And instead of putting these up individually, we're going to attach them together into a sort of a sub assembly. The easiest way to do this is to lay the cabinets on their backs on a flat surface, then check to make sure the cabinet faces are flush with each other.

As you can see, this cabinet's a little bit lower right here. It creates a ridge. We want to bring this up. So one way to do that is to take a putty knife, use it like a shim, slip it underneath the cabinet here. The further we push it in, the higher it's going to raise this until both of these surfaces are flush.

The even surfaces are held together with clamps. Now that everything's clamped into position, we're going to attach these permanently using wood screws. Before anything can be hung, the wall studs need to be located and marked.

An electronic stud finder simplifies the job. I want to show you something on the backside right here. This is called a hanging strip. It's a three quarter inch piece of wood. The screws have to go through here and not here, because this is way too thin.

So through here and into the wall studs which we marked earlier right here. We're going to set the bottom edge of the cabinet on the top of the ledger strip. Hey, down to you, there you go. Now all Norm has to do is push in. [    ?     ] hold the weight of it up. You got it?

NORM:
I got it.
RON HAZELTON:
I'm going to let go. And grab some screws. We've already transferred the wall stud locations to the inside of the cabinet so we know exactly where to drill.

Well that's good and strong. Now we can take off this ledger strip and use it on the other side. Well, we're assembling the base cabinets right now. They go together the same way as the wall cabinets using the dowels and this post and cam system.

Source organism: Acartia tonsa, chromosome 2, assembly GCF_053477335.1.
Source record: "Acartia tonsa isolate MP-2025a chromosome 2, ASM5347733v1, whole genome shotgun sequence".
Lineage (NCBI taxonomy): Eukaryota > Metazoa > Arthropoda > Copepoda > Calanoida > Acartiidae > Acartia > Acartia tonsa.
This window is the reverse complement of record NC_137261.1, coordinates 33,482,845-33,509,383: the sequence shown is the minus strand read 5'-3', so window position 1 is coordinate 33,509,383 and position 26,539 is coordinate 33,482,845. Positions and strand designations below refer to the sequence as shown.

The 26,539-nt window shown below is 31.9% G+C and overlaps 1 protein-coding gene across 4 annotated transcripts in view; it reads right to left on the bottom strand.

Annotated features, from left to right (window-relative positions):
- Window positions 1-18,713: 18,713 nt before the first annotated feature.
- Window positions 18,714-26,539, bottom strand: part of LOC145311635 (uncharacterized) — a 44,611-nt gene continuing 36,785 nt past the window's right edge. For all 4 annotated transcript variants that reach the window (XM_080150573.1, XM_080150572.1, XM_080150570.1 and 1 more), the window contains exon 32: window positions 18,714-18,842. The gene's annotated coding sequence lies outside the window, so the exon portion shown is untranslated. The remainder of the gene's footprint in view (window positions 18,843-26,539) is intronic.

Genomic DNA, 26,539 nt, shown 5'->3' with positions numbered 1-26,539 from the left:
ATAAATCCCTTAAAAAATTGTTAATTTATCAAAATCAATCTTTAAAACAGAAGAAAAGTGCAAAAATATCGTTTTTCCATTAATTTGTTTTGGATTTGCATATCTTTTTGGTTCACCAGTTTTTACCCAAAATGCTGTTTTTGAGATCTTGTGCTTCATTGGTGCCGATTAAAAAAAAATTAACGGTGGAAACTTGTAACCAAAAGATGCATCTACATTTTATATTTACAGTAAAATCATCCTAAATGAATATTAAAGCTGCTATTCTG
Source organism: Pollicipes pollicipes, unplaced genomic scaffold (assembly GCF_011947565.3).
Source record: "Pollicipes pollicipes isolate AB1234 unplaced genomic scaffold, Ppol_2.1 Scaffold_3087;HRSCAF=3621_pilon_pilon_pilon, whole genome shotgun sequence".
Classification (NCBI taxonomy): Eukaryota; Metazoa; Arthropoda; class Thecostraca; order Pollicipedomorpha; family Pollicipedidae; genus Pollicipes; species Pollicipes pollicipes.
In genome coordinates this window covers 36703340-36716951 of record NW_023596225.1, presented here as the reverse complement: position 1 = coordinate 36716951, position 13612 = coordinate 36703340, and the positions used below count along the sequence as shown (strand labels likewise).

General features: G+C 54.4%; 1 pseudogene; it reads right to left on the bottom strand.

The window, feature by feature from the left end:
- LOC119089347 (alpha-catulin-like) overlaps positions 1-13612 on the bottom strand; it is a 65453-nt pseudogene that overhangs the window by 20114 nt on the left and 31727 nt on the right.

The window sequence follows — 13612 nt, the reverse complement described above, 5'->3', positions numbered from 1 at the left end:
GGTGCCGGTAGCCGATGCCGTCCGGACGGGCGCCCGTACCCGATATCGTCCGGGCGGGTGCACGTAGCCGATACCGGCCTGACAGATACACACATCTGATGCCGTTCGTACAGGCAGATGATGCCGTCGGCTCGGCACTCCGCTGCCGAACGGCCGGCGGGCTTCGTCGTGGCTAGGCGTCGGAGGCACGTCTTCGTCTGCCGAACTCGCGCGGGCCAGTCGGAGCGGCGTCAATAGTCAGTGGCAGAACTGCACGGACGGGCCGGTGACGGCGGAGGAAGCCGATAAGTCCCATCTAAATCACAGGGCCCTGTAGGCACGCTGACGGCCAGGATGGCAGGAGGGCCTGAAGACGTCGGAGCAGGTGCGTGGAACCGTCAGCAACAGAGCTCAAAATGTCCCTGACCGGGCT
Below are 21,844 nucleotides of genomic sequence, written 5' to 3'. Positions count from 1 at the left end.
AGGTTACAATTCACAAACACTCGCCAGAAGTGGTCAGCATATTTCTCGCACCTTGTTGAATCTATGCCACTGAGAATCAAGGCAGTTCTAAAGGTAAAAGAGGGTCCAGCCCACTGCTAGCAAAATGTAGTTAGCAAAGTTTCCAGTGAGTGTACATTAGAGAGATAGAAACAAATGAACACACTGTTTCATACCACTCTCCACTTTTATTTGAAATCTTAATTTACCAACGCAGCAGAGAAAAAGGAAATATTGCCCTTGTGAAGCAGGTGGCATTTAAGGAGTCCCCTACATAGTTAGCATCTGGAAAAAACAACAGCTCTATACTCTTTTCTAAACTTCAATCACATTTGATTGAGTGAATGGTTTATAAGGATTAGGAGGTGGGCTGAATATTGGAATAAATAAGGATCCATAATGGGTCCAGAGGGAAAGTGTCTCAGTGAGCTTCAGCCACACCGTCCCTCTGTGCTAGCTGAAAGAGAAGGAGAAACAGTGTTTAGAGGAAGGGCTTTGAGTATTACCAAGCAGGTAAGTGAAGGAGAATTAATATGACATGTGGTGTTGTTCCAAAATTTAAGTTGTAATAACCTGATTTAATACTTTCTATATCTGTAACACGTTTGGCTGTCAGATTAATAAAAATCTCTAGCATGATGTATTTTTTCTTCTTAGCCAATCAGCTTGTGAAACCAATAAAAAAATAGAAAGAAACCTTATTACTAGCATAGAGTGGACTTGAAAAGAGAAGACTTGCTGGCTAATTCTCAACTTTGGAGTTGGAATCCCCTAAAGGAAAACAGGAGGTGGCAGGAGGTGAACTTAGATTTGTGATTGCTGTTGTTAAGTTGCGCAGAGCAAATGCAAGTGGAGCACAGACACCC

But some of these have drawers and that means that we'll have to install these drawer glides on the sides before the cabinets are put together. The glide system for these cabinets has two components. The second is mounted on the bottom edge of the drawers. Next, we remove the baseboard so the new cabinets can be positioned right up against the wall.

Okay, Norm, to me just a little bit.
NORM:
Okay, okay.
RON HAZELTON:
Good, good. This is our first base cabinet. This will be the sink base and we're centering this underneath this window right here. And down here on the deck, we've cut holes for the water supply line and the drain. Looks good. Okay Norm, check her if you would, from front to back.
NORM:
Looks good, Ron.
RON HAZELTON:
Once we know we're level, we attach the cabinet to the wall stud. Then we're ready for the next one. Set her right in there. Okay, we're a little low on this side right here.

To raise the cabinet on the low side, we slide tapered shims underneath. We remove the excess by first scoring the shim with a utility knife and then breaking away the part we don't need. Once leveled, we attach the cabinets to each other with wood screws.

Norm then attaches short pieces of wood known as cleats. This will give us a way to attach the countertop to the base cabinets. Well, this is our countertop and as you can see, we've already put the sink and the plumbing hardware in.

It's so much easier to do it when the countertop is out, than afterwards. So Norm, let's just drop this down. Back first, okay. There you go, you clear? And the drop the --
[BOTH SPEAK AT ONCE]
NORM:
-- in like that, yeah.
RON HAZELTON:
Excellent. Then from underneath, I screw through the cleats and into the bottom of the countertop. Now for the finishing touches. We attach the doors, Norm nails the toe kick onto the front of the cabinets. Then we replace the baseboards, slide in the appliances, taking care not to scratch the floor or  pull our backs.

And -- you know, Norman, I don't usually do curtains but I'm making an exception in your case because this kitchen merits it.
NORM:
Thanks. Look, it's a nice touch.
RON HAZELTON: